This proposal is good news as it will mean that clients who inadvertently excess their non-concessional cap will be able to access the excess amounts rather than have it taxed at the top marginal rates. This measure also ensures that the treatment of excess non-concessional contributions will be largely consistent with the rules that apply to excess concessional contributions.

Age pension age to increase to 70 by 2035

The Budget confirmed the Treasurer’s earlier announcement that the age pension age will increase to age 70 by the year 2035. This means that those born on or after 1 January 1966 (currently 48 years of age or younger) will have to wait until they are 70 before they are eligible for the age Pension.

While the current pension age for both men and women is 65, it has been legislated that from 1 July 2017, the qualifying age for Age Pension will increase from 65 years to 65½ years for both men and women. The qualifying age will then rise by six months every two years, reaching 67 by 1 July 2023. See table below. 
[table “3” not found /]

The changes proposed in the Budget will continue the propose increase in the pension age as follows:
[table “4” not found /]

Whilst the policy intention is to encourage people to continue working until age 70, the reality is many people will be unable to continue working. This means there will likely be a gap between when someone retires and when they qualify for the age pension.

How much additional superannuation will be required to fund this gap? A person who is currently 48 (born 1 January 1966) who wishes to retire at age 65, will require approximately $96,432 to generate the equivalent of the maximum age pension currently $21,912 p.a. (for singles) to fund the five-year gap. For members of a couple, they require approximately $72,689 each to fund the five year gap.

This is a substantial amount to accumulate over the next 16 ½ years. To close this gap, a 48 year old today will need to make additional pre-tax contributions of approx. $5,232 p.a. (for singles) or $3,943 p.a. (for members of a couple) every year for the next 16 ½ years.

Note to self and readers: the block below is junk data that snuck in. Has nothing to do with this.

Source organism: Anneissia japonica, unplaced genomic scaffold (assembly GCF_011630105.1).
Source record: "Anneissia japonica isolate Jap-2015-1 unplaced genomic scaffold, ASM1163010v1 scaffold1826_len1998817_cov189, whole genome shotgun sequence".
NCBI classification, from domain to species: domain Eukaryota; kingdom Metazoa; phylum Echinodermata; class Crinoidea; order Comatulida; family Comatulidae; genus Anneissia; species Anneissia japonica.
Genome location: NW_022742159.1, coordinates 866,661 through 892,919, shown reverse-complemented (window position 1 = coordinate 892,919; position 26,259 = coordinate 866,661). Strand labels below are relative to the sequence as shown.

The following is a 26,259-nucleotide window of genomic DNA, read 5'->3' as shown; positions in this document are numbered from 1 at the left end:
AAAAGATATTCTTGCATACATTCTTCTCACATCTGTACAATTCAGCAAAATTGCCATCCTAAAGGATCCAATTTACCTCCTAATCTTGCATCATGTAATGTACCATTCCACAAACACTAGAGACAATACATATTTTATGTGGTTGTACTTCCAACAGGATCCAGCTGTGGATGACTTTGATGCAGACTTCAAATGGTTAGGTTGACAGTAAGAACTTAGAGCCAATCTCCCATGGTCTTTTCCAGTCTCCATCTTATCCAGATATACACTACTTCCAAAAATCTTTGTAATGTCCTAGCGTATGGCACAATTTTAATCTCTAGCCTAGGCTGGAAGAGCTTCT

Assumptions:
Figures are shown in today’s dollars; rate of inflation of 3% p.a. Centrelink rates for the period between 20 March 2014 and 30 June 2014. Pensions are indexed at 3.0% p.a. An account based pension is to be commenced at age 65 with rate of return of 7% p.a. Contributions tax of 15%, rate of return on investment in accumulation phase is 6.0% p.a. net of taxes and fees. Super contributions will increase by 3.5% p.a.

Superannuation guarantee rate to increase to 9.5% – Change to schedule for increase to 12%
From 1 July 2014

The Government has announced that the superannuation guarantee (SG) rate will increase from 9.25% to 9.5% from 1 July 2014, as currently legislated, given the defeat of the Minerals Resource Rent Tax (MRRT) Repeal and Other Measures Bill 2013 in the Senate.

However, the Government proposes to amend the schedule for SG to increase to 12% by freezing the SG rate at 9.5% from 1 July 2014 until 30 June 2018, and subsequently increasing the SG rate every year by 0.5% until it reaches 12% from 1 July 2022.

The table below shows the scheduled increase as currently legislated, as proposed in the defeated MRRT Repeal and Other Measures Bill 2013, and under the new Government proposal.
[table “5” not found /]

This announcement gives employers and employees certainty that the SG rate will increase to 9.5% from 1 July 2014, allowing employers to prepare for the increase to their SG obligations, and giving time for employees’ salary sacrifice arrangements to be amended for the 2014/15 financial year to ensure they remain within their concessional contributions cap.